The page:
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Posts Tagged ‘bar examination’

Last July, in an entry titled Incentive Awards Ok, but Not Incentive Agreements, I commented on the Ninth Circuit Court of Appeals’ decision in Rodriguez v. West Publishing Corp.   In Rodriguez, the Ninth Circuit panel condemned the use incentive agreements in class actions.  The incentive agreements were engagement agreements between the law firm and the named class representatives that called for the attorneys to seek successively higher incentive payments to the class representatives in the event of class settlements or verdicts in successively higher dollar amounts.  As the court in Rodriguez  noted, incentive agreements are to be distinguished from incentive awards, which if reasonable in amount are widely accepted as compensation for the named plaintiff’s assistance with and risk assumed in prosecuting the case.  The incentive agreements at issue in Rodriguez had not been disclosed prior to preliminary approval of the settlement or notice to the class.  As noted in the July entry, the Ninth Circuit nonetheless upheld approval of the settlement as fair and reasonable, but remanded to the trial court for further proceedings regarding the requests by plaintiffs’ counsel for an award of attorney’s fees.

Earlier this month, the trial court entered a final order on attorney’s fees and costs requested by attorneys for the representative plaintiffs and objectors.  The court held that in light of the Ninth Circuit’s opinion, and under California law, one of the firms representing the plaintiffs, McGuire Woods, had forfeited any right to recover attorney’s fees because it had performed the legal services on behalf of different clients, the class and the class representatives, that had a conflict of interest.  As a result, the firm will receive no attorney’s fees at all, as compared to the $15 million that the firm had requested for its part in obtaining the $49 million settlement for the benefit of the class.  The court awarded approximately $1.5 million each in attorney’s fees to two additional firms that it concluded were not involved in the conflict of interest.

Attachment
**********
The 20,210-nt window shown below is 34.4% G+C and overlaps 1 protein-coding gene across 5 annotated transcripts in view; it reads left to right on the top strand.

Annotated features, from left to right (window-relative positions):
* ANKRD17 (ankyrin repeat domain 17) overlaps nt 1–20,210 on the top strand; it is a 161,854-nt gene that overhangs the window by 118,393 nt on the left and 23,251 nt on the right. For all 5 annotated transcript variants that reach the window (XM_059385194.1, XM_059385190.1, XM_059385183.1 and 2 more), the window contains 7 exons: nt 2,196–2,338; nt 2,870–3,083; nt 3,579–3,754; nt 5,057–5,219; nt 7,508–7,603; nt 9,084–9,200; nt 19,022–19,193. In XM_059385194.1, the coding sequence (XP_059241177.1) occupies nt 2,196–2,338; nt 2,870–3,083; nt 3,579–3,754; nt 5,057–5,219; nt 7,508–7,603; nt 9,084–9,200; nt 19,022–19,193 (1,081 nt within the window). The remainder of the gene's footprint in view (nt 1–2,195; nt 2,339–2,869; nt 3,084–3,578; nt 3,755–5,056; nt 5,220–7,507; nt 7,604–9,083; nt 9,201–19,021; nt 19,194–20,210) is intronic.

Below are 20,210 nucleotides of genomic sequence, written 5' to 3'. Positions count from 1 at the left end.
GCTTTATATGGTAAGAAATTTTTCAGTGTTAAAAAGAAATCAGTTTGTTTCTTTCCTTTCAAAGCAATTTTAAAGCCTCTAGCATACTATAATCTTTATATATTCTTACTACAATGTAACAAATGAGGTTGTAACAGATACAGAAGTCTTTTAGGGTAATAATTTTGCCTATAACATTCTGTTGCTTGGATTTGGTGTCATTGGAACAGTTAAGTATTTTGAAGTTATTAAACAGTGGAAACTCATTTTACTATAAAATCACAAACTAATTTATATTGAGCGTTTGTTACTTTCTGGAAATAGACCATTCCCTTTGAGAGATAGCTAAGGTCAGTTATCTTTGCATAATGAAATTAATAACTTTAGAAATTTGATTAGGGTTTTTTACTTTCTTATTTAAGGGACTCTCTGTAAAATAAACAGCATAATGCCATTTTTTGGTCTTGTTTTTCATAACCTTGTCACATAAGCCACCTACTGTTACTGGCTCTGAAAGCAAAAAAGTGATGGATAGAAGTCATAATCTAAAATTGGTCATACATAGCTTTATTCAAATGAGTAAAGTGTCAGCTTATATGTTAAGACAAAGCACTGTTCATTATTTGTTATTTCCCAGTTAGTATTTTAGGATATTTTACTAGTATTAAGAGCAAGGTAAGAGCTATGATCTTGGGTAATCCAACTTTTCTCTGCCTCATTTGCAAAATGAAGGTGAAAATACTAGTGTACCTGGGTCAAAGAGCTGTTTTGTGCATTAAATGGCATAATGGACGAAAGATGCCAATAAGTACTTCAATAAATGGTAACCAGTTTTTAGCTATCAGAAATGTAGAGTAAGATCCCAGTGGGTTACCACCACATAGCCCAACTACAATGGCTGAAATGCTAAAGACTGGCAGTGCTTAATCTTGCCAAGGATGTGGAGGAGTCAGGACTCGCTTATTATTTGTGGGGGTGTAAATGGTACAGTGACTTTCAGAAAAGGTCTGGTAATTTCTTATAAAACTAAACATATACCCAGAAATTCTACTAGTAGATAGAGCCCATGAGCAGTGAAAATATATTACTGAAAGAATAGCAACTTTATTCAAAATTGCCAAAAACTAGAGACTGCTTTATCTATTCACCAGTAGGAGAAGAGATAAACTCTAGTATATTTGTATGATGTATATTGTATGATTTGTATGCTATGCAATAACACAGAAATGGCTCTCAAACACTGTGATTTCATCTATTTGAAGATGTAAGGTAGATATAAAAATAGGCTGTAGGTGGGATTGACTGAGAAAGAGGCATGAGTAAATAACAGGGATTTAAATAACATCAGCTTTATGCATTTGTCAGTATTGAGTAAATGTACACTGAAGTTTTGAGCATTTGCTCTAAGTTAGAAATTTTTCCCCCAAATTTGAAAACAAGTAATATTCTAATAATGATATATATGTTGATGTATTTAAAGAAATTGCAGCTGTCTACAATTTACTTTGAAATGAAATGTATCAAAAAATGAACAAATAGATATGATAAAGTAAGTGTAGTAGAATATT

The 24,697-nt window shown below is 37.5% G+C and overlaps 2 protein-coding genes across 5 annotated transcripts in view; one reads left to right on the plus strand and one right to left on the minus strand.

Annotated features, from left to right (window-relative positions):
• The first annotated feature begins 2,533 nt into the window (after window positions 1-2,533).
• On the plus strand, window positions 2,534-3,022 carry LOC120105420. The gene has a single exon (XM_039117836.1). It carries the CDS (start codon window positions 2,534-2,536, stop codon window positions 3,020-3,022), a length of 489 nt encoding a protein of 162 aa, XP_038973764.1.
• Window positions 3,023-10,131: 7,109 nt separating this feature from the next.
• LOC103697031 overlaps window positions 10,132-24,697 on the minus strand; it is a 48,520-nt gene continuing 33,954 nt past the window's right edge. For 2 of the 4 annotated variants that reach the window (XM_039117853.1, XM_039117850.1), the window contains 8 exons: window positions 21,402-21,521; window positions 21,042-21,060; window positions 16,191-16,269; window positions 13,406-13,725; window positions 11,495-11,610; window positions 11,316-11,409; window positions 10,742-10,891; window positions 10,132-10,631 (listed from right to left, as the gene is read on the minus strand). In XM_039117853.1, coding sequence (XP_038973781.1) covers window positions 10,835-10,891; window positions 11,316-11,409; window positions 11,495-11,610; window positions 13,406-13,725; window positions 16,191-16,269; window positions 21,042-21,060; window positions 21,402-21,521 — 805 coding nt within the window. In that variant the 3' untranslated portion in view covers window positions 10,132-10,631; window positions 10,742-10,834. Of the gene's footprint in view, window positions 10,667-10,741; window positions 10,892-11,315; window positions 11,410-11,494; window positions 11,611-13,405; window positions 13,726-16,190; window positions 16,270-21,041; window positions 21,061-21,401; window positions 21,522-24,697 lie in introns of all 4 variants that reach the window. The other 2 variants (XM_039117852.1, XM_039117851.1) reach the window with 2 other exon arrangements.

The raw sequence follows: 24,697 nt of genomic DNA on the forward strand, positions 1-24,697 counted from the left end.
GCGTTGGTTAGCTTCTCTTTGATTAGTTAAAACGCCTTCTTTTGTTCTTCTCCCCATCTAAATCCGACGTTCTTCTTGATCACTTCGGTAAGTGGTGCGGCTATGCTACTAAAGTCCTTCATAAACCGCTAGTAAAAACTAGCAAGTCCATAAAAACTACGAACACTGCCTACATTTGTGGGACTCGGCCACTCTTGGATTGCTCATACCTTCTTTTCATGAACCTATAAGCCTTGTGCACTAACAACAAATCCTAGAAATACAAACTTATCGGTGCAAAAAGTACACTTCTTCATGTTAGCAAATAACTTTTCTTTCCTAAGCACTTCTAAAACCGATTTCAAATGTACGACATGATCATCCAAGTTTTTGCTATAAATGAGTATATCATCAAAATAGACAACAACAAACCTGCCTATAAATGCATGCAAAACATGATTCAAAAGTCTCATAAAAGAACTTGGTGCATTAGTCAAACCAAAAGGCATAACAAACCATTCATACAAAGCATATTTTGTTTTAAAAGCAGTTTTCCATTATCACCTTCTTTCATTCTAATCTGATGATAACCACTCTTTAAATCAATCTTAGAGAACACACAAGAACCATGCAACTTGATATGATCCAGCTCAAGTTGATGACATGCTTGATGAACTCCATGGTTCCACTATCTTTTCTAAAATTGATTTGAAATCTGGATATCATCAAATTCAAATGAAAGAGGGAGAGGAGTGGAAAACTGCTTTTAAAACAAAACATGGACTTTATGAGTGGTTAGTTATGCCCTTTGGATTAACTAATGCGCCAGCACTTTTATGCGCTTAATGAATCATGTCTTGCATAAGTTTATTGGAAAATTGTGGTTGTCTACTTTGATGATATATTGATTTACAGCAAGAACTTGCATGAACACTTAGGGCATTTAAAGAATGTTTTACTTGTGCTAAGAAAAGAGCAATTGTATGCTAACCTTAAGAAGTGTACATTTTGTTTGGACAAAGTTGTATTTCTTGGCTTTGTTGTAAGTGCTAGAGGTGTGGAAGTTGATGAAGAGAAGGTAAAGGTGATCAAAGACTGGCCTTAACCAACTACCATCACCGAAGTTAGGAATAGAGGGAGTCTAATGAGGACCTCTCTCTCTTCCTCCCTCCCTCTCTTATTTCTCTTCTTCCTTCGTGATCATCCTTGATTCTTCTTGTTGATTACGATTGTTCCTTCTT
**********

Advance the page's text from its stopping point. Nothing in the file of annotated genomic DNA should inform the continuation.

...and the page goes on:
Ashby Jones of the WSJ Law Blog, has authored a comprehensive article discussing the recent trial court decision and the history of the case, entitled The Class Gets $49 Million, But the Lawyers Get Nothing.

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Sarah Waldeck, contributor to a great general interest law blog called Concurring Opinions, has posted a commentary discussing the recent decision to certify a class of out-of-state law graduates challenging Wisconsin’s “diploma privilege,” which allows in-state graduates to be admitted to practice without taking the bar examination.  Ms. Waldeck’s article raises questions about the social utility of a state requiring recent graduates to take the bar examination at all, sparking some thoughtful comments in response.

I don’t have a strong opinion about the benefits of requiring admittees to take the bar examination generally.  I supposed that if I’m really honest about it, my view is similar to my view on freshman initiation when I was a high school senior: I had to go through it, so you should too.  A requirement that every new admittee have passed at least one bar exam provides a minimal test of the analytical abilities and, perhaps more importantly, the level of commitment to preparation and study necessary to provide competent representation to the lawyer’s clients.  But surviving three years of law school demonstrates these skills to some extent too.

A more important question to me is whether there is any practical benefit to a state requiring applicants to take its own bar examination, when most of what gets tested is similar from state to state anyway and when the vagaries of a state’s unique laws and procedures are not likely to sink in without the repetition of practice anyway even when one has attended law school in that state.  Having taken and passed the ethics portion of the Washington state bar exam earlier this year, part of me is leaning toward the “I had to do it, you should too” attitude on that issue too.  But then again, like many commercial litigators with clients who do business nationwide, it is not feasible to restrict my practice to a single state, nor is it feasible to meet the general admission requirements of every state where one of my clients might get sued some day. 

See my earlier entry discussing Wisconsin class certification decision followed by loosely-related musings on mulitijurisdictional practice of law here.

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